Alerce Costero National Monument

Alerce Trees located in the Alerce Costero Natural Monument in the South of Chile

Alerce Trees located in the Alerce Costero Natural Monument in the South of Chile

Alerce Costero (Coastal Alerce) National Monument is located on the Pacific Ocean coast at 85 miles from the city of Valdivia and 30 miles from La Unión. The area of Alerce Costero National Monument comprises 5,700 acres. At the top of Alerce Costero National Monument you will find an esplanade with 14 alerces tress (Fitzroya cupressoides); from there you will also see the native jungle that covers the mountain range. In front is the Piedra del Indio Shelter , where we find the CONAF park ranger’ station; this is the best place for installing a rustic camping. From there you will be able to walk a footpath of 1.5 miles, that takes an one hour an a half, to reach at the end an ancient alerce (of more than 3,000 years), with a trunk of 14.1 feet of diameter and a perimeter of 36 feet.

The road to Alerce Costero National Monument is crossed by pure alerce forests, perfect to admire the beautiful vegetation of the lush forest where it stands out the beautiful ferns with trunk. It’s forbidden to pull them out, since they cannot survive in another environment. From here, you can see the alerce cemeteries with thousand on white trunks standing, which are the remains of the trees that were burned in 1975.

Within Alerce Costero National Monument we may found different bird species such as thrush (zorzales), black throated huet-huet, woodpecker (carpintero) and kestrel (cernícalo), among others.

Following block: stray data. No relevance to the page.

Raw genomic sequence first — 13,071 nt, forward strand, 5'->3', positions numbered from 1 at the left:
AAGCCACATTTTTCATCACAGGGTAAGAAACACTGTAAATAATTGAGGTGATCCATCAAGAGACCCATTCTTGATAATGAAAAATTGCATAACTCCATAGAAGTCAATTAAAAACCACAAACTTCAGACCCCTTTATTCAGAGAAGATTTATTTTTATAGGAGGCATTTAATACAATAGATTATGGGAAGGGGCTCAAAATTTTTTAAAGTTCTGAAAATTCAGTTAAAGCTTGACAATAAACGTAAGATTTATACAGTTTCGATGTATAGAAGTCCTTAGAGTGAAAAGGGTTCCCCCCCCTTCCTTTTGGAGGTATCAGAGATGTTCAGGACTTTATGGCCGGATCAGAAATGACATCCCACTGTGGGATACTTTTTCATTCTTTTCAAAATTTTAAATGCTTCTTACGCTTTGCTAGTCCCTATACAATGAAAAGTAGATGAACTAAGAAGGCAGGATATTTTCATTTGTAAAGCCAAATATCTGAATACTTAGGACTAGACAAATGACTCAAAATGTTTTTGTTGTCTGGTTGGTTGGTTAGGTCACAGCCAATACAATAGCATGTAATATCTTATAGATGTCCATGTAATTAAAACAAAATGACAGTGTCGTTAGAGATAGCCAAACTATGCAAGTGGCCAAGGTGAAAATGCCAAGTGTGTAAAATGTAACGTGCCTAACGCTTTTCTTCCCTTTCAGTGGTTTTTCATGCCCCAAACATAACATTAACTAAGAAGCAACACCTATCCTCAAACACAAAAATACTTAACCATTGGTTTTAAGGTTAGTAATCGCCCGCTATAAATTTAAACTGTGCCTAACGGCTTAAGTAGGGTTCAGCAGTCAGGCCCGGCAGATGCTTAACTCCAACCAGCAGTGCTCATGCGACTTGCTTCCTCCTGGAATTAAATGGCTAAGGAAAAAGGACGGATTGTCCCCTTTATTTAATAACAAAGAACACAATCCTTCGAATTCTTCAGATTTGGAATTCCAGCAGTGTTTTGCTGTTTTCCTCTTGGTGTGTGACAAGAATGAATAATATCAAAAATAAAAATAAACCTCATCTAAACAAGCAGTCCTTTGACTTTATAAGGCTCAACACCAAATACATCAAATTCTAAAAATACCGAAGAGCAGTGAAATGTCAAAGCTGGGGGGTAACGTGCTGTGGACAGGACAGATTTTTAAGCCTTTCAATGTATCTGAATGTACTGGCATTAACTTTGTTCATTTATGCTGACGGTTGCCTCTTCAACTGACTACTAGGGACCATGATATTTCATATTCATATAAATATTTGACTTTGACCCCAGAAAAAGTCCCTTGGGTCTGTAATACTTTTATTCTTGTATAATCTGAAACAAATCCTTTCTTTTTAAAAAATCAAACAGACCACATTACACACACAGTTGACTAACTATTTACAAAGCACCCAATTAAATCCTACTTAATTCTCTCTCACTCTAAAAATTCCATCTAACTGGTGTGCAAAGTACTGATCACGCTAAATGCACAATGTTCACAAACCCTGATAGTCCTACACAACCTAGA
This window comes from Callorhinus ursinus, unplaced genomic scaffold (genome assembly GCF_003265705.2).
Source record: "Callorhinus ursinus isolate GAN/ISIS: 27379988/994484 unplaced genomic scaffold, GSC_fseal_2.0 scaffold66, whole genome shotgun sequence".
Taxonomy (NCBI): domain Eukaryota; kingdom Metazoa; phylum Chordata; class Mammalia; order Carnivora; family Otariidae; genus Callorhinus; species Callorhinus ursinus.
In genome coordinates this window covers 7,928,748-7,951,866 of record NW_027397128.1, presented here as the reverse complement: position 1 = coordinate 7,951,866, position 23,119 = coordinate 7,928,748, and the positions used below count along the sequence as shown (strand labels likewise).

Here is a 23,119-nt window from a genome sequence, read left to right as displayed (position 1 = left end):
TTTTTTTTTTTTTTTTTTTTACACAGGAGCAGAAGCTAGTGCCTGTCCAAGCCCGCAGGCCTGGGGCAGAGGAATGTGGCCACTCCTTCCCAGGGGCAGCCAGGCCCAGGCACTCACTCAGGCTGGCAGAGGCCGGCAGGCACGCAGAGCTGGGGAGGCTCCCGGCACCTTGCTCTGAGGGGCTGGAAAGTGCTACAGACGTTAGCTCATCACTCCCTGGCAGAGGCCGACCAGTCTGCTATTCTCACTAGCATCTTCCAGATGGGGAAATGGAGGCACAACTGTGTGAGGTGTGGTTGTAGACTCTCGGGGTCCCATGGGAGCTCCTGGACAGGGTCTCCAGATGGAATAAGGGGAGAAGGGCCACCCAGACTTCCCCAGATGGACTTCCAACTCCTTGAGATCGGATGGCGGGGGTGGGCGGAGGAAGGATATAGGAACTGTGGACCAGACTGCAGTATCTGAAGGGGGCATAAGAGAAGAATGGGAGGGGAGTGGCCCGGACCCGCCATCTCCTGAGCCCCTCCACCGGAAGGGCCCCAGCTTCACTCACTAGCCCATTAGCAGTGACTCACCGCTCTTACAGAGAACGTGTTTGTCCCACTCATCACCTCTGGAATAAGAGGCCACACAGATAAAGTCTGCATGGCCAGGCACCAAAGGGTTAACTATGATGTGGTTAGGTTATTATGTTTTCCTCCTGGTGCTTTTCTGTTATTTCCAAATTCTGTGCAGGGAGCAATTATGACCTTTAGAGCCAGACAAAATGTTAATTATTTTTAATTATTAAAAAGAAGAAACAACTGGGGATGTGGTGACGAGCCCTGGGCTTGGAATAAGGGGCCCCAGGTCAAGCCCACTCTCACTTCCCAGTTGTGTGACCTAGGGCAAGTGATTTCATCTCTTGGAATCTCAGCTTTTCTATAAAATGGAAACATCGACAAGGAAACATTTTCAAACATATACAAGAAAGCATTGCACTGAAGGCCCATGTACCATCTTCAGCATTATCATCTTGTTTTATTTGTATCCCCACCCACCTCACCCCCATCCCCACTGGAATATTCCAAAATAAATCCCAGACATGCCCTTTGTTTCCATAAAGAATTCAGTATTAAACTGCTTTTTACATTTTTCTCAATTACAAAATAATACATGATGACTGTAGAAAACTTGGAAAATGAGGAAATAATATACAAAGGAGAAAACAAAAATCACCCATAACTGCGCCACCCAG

The Coastal Alerce was declared National Monument at the end of 1976, and no living tree can be cut, since the specie is an endangered species; cutting it down is considered a felony.


The alerce forests are exclusive of the south of Chile and very rare in Argentina.
The Alerce can reach the 4,000 years, in Alerce Costero National Monument exist ancient alerces. This tree grows in humid lands and of bad quality, often rocky lands. Its trunk is straight and its treetop ends up in a point. The Alerce reaches height of up to 196 feet. Depending if the year is rainy or not, the diameter of its trunk grows almost a millimeter per year; based on this growth its age can be calculated. Alerce is the common name of diverse trees of the Pinaceae family; deciduous and needle-leaf trees. Its scientific name is Fitroya cupressoides, in homage to the English Admiral Robert Fitz Roy, who carefully explored the austral coast of Chile between the years 1831 to 1836.

Alerce Costero National Monument has no camping services or other services for the tourist, since its intended only for exploration.

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